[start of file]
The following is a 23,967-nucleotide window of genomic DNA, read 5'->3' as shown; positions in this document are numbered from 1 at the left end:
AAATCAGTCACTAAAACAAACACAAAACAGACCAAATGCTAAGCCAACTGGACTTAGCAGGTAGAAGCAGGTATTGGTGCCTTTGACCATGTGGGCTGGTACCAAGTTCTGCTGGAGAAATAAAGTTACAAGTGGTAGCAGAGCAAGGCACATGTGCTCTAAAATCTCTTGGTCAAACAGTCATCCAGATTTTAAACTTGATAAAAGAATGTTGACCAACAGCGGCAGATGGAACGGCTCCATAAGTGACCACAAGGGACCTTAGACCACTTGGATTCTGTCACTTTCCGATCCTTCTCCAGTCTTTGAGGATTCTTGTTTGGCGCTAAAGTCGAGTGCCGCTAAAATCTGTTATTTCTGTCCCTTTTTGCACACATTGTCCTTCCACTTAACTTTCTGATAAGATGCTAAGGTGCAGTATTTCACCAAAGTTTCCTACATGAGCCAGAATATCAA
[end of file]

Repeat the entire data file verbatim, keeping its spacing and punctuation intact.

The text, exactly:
The following is a 23,967-nucleotide window of genomic DNA, read 5'->3' as shown; positions in this document are numbered from 1 at the left end:
AAATCAGTCACTAAAACAAACACAAAACAGACCAAATGCTAAGCCAACTGGACTTAGCAGGTAGAAGCAGGTATTGGTGCCTTTGACCATGTGGGCTGGTACCAAGTTCTGCTGGAGAAATAAAGTTACAAGTGGTAGCAGAGCAAGGCACATGTGCTCTAAAATCTCTTGGTCAAACAGTCATCCAGATTTTAAACTTGATAAAAGAATGTTGACCAACAGCGGCAGATGGAACGGCTCCATAAGTGACCACAAGGGACCTTAGACCACTTGGATTCTGTCACTTTCCGATCCTTCTCCAGTCTTTGAGGATTCTTGTTTGGCGCTAAAGTCGAGTGCCGCTAAAATCTGTTATTTCTGTCCCTTTTTGCACACATTGTCCTTCCACTTAACTTTCTGATAAGATGCTAAGGTGCAGTATTTCACCAAAGTTTCCTACATGAGCCAGAATATCAA